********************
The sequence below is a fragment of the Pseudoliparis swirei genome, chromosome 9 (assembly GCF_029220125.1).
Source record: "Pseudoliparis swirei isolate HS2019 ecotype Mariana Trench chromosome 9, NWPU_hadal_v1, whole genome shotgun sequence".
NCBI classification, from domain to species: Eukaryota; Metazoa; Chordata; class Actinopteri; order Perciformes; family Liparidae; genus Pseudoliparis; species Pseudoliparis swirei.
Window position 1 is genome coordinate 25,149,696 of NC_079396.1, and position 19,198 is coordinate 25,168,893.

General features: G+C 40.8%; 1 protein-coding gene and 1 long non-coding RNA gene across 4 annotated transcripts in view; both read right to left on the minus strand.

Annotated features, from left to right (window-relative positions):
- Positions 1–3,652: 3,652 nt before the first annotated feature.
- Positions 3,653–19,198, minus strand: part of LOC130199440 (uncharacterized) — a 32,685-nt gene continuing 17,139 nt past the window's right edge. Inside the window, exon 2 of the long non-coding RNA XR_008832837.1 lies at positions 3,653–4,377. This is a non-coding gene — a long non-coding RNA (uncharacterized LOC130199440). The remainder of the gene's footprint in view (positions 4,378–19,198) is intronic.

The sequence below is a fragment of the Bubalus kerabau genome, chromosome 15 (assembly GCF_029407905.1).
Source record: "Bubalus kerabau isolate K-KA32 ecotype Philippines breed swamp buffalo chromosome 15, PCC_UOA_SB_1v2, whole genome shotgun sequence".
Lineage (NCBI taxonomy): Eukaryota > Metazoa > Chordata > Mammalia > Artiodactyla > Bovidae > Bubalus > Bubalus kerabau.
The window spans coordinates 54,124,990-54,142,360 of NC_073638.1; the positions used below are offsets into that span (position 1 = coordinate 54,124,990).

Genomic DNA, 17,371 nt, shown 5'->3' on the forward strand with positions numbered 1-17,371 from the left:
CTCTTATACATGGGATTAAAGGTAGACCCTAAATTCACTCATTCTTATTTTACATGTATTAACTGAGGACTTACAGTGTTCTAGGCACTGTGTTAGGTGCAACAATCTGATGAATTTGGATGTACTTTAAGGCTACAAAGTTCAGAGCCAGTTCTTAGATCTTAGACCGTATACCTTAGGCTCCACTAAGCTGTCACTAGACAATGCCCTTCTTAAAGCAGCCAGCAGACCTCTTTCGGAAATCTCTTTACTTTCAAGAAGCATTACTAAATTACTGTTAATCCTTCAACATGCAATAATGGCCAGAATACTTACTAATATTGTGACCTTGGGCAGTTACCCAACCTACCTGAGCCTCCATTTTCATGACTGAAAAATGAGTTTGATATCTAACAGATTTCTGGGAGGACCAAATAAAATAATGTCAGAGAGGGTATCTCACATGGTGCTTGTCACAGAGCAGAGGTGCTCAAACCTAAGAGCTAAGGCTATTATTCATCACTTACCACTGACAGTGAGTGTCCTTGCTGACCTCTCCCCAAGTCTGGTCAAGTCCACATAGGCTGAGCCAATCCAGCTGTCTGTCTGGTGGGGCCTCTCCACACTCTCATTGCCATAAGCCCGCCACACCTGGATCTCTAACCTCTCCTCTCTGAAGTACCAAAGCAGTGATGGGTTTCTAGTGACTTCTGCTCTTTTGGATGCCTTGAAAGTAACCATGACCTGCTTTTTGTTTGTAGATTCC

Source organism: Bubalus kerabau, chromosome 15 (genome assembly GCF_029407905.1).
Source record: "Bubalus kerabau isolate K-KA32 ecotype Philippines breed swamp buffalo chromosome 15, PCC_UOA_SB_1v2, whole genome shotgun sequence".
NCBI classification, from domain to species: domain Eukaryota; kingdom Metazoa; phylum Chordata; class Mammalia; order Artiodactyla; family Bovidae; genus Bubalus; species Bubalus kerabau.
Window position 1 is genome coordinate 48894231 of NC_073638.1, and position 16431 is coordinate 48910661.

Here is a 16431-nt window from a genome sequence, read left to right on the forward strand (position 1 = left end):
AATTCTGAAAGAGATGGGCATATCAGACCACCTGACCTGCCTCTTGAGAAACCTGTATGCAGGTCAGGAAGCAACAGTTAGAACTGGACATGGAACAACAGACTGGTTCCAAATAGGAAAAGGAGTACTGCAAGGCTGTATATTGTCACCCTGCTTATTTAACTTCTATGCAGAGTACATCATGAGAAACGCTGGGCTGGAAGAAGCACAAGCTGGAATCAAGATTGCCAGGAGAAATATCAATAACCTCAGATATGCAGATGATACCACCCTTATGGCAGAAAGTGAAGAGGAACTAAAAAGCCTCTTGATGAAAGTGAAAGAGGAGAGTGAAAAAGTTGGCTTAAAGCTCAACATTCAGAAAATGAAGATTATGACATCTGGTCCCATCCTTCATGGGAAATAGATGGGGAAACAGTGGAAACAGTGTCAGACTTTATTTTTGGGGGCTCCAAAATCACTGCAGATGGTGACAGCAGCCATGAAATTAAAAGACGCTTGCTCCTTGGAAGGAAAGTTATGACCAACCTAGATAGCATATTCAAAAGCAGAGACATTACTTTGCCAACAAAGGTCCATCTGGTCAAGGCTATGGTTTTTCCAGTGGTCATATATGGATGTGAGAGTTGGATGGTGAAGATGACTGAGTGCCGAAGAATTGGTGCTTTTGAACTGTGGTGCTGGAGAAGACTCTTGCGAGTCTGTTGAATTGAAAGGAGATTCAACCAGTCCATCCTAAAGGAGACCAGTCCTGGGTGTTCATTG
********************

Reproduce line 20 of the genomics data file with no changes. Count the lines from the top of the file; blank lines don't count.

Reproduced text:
AATTCTGAAAGAGATGGGCATATCAGACCACCTGACCTGCCTCTTGAGAAACCTGTATGCAGGTCAGGAAGCAACAGTTAGAACTGGACATGGAACAACAGACTGGTTCCAAATAGGAAAAGGAGTACTGCAAGGCTGTATATTGTCACCCTGCTTATTTAACTTCTATGCAGAGTACATCATGAGAAACGCTGGGCTGGAAGAAGCACAAGCTGGAATCAAGATTGCCAGGAGAAATATCAATAACCTCAGATATGCAGATGATACCACCCTTATGGCAGAAAGTGAAGAGGAACTAAAAAGCCTCTTGATGAAAGTGAAAGAGGAGAGTGAAAAAGTTGGCTTAAAGCTCAACATTCAGAAAATGAAGATTATGACATCTGGTCCCATCCTTCATGGGAAATAGATGGGGAAACAGTGGAAACAGTGTCAGACTTTATTTTTGGGGGCTCCAAAATCACTGCAGATGGTGACAGCAGCCATGAAATTAAAAGACGCTTGCTCCTTGGAAGGAAAGTTATGACCAACCTAGATAGCATATTCAAAAGCAGAGACATTACTTTGCCAACAAAGGTCCATCTGGTCAAGGCTATGGTTTTTCCAGTGGTCATATATGGATGTGAGAGTTGGATGGTGAAGATGACTGAGTGCCGAAGAATTGGTGCTTTTGAACTGTGGTGCTGGAGAAGACTCTTGCGAGTCTGTTGAATTGAAAGGAGATTCAACCAGTCCATCCTAAAGGAGACCAGTCCTGGGTGTTCATTG